In this workshop, participants will learn to unpack the complex networks of materials, labour, politics, and sociocultural relations that are woven into and surround the object as a designed artefact. Guided by the Brazilian design researchers A Parede, the workshop will critically question the act of design as a universal, formulaic, or predictable process. Instead, participants will develop new ways to turn the complexities of things into “building blocks” for design and design research as a politically-situated practice.
This workshop starts from a simple idea: that the act of designing produces other designs into the world. It does so by intervening in processes, performances, interactions, narratives, and relations that are context-dependent and socioculturally informed. In other words, the act of designing produces a material discourse that is anything but provisional and performative. This puts at stake the common assumptions of design as a universal mode of making or as a process whose implications can be predicted. As design researchers, how can we reformulate our approach in order to account for these complexities, and critically re-evaluate the design activity?
In order to tackle this issue, it is necessary to understand designed things as both product and producer of networked relations. These involve, but are not limited to, issues of labour, trade, and infrastructure (or lack thereof)—amongst other legacies and practices that materialise and enact colonial and neoliberal conceptions of bodies, cultures, and societies. Moreover, designed things entail personal and micro-political relationships that inform the work and lives of all bodies involved in their existence, from designer, to manufacturer, to labourer, to so-called end-user.
In this workshop, participants are asked to bring two human-made objects to the workshop: one representing WORK, and one representing LABOR, according to their own interpretations of these terms. Starting from these designed artefacts, they will slowly unpack the networks that inform the existence of that object in the world, as well as its implications in-use. Our approach places particular importance on the knowledge that each participant brings to the table, a result of their own, localised experiencing of the world. Finding out idiosyncratic, speculative, or even unexpected relationships between objects further adds to the entanglement of processes that will be visualised.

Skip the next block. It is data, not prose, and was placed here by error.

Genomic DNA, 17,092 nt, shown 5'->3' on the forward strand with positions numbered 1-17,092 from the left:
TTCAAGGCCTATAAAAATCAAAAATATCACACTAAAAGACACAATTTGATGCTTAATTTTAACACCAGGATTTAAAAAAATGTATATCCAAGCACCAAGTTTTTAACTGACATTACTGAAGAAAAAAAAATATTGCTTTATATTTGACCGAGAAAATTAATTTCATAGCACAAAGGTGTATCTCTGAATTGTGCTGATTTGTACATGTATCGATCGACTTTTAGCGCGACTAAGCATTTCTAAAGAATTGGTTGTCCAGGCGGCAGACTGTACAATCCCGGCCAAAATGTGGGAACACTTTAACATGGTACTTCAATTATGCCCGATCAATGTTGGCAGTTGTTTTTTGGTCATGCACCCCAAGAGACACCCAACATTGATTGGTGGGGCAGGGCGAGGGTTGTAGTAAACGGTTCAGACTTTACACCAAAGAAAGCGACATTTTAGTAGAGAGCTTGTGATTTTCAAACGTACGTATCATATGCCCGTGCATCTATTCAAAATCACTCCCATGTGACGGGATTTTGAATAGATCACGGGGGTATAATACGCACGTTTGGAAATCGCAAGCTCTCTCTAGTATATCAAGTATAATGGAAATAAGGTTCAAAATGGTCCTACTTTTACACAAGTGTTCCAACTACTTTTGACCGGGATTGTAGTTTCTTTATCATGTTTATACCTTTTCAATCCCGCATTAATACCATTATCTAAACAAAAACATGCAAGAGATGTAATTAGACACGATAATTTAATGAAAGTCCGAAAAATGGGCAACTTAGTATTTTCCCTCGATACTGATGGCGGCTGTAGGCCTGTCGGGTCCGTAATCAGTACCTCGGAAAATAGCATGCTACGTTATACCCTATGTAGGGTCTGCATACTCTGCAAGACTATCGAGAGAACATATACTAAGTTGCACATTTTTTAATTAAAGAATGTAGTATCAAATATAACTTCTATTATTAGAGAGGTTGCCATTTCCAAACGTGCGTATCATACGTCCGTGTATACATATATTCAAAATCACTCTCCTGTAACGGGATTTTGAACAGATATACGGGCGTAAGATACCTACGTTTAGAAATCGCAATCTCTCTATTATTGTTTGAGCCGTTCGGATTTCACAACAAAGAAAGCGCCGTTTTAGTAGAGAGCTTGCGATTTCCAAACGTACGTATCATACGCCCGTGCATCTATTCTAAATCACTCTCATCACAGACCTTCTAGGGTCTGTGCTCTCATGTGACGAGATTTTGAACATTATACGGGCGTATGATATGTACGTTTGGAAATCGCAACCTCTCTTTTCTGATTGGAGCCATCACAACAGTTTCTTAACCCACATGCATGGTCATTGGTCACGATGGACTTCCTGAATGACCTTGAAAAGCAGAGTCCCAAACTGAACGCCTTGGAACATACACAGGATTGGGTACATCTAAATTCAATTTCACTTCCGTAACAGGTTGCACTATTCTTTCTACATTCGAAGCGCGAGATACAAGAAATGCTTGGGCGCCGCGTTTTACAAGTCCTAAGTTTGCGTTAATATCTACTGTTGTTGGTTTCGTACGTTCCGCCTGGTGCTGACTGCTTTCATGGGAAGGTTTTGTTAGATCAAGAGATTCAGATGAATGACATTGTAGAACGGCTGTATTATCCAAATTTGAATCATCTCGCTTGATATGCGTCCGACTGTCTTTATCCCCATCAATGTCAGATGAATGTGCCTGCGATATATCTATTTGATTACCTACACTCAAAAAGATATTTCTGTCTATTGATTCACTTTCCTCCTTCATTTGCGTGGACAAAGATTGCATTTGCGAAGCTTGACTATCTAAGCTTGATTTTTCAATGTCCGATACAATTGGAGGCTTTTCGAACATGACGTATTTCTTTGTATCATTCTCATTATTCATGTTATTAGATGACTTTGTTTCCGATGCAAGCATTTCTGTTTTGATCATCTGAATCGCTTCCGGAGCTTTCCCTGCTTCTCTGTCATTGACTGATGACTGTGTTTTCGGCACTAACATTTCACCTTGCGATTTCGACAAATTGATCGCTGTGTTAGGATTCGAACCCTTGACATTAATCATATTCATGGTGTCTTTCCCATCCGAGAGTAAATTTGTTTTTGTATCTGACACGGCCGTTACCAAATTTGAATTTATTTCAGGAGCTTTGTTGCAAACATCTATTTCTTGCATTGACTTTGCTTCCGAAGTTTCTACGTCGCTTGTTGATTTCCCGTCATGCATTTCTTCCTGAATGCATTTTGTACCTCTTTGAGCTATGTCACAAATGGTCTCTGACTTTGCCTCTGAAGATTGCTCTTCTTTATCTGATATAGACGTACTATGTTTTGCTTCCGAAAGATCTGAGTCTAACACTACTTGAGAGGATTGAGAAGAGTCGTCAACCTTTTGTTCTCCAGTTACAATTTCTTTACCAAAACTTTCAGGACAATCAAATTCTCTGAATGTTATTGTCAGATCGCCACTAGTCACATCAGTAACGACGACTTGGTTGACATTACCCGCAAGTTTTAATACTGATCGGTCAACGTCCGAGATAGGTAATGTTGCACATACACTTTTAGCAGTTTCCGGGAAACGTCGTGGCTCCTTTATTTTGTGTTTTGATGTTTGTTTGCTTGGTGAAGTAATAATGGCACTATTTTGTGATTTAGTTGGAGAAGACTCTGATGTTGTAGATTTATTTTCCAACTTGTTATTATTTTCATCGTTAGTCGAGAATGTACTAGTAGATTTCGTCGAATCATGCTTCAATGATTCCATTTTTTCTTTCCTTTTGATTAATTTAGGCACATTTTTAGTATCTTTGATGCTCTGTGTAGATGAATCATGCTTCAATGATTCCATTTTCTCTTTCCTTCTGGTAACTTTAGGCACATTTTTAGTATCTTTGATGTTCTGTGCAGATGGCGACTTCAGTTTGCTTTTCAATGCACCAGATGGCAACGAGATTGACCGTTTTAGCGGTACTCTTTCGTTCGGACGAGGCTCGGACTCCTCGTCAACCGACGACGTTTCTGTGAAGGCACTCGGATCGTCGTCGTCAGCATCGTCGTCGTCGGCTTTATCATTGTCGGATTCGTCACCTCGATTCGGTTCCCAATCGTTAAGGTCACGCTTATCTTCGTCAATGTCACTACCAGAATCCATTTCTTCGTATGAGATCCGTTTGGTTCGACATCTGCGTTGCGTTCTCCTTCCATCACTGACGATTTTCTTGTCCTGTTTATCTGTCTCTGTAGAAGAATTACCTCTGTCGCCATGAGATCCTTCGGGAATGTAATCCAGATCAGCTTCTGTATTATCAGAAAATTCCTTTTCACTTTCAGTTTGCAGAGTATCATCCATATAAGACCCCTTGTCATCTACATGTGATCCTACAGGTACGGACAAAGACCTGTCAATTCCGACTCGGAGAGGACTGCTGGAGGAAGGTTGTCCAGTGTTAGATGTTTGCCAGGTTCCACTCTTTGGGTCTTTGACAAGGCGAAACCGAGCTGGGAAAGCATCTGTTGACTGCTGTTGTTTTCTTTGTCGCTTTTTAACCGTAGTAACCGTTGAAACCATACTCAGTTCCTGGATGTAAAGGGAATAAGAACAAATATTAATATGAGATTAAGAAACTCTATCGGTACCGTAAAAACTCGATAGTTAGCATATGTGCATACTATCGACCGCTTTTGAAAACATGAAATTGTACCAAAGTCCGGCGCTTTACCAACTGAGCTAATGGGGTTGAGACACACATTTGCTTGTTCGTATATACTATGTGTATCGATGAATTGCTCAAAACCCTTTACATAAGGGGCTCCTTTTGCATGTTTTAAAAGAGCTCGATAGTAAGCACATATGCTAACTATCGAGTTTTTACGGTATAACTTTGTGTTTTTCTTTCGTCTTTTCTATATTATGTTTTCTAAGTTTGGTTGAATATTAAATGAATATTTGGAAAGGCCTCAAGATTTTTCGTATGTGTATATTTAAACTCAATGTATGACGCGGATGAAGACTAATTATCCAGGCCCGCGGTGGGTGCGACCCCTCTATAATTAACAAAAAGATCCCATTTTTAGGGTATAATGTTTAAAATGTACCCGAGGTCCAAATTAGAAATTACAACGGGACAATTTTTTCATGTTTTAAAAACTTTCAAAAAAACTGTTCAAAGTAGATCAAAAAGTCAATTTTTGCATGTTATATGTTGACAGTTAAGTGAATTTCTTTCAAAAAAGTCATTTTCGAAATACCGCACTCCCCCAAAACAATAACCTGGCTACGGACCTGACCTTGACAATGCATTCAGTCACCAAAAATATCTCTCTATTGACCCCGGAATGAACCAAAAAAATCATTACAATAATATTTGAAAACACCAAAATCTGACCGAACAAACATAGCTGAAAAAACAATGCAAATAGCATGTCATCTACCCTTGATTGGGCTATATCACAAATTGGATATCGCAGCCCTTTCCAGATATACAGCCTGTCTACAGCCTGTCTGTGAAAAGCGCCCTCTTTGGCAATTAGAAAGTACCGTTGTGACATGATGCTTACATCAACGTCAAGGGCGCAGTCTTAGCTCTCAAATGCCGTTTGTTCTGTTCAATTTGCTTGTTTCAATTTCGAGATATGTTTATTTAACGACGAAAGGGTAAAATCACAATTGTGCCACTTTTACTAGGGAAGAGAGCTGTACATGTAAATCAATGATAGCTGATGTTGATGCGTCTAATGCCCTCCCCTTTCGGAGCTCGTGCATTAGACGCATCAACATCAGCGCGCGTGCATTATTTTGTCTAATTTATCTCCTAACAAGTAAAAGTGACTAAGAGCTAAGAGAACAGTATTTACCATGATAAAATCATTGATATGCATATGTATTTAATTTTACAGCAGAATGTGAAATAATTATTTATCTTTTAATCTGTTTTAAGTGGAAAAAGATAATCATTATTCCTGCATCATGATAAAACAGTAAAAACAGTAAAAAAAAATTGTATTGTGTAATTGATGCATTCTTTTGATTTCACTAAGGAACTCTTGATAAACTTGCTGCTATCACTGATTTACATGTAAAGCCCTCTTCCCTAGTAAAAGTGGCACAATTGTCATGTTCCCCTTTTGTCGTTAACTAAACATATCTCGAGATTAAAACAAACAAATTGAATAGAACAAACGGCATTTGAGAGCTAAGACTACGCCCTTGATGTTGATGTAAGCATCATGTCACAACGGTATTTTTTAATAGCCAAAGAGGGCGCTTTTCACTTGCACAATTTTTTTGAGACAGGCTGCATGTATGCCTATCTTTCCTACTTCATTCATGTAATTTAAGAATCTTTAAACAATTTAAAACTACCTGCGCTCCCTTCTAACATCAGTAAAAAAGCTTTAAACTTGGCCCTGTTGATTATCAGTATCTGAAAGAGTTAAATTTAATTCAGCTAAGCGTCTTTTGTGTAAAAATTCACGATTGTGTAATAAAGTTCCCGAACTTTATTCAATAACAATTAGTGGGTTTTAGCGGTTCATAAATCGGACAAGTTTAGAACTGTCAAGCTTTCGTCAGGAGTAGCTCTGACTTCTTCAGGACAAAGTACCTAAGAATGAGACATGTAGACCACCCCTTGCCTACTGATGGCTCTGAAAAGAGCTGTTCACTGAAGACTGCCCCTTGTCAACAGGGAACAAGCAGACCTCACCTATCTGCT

We stand against the idea that design is about learning frameworks or that designerly language is universally transferable. This is not a skill-learning workshop, meaning participants will not learn a fixed model, framework, template, or formula that can be universally applied to any project. We believe that learning how to think through problems in a “designerly” way implies more than putting things into neat canvases or post-its. Instead, we encourage participants to engage with the political, economic and sociocultural frameworks that circumscribe the materiality of things, their discursive apparatuses, and their inter-relational problematics. The goal is to come up with ideas with which to turn these complexities into "building blocks". With them, we may understand the broader role of designed things as, around, and within the political.
In learning how to unpack a designed object in this way, we hope to trigger reflections on the “long tail” of the participants’ own research and practice. We believe that designers can use these ideas—for example, as starting points for their own future projects or guiding principles for conducting research—to re-learn the impetus of designerly work, and develop new ways of enunciating design problems in a politically-situated manner.
About A Parede
Luiza Prado de O. Martins and Pedro J. S. Vieira de Oliveira are Brazilian design researchers and educators currently living and working in Berlin. They are also PhD candidates at the University of the Arts Berlin. A Parede is their joint research work as a duo, using design as a method for political literacy, and inquiring into the accountability of material practices within issues rooted in coloniality, such as gender and sonic violence. They aim to encourage the use, misuse and abuse of design tools to secure counter-hegemonic, anti- and decolonial futures. In June 2016, together with other researchers with ties to the Global South, they released the Decolonising Design platform.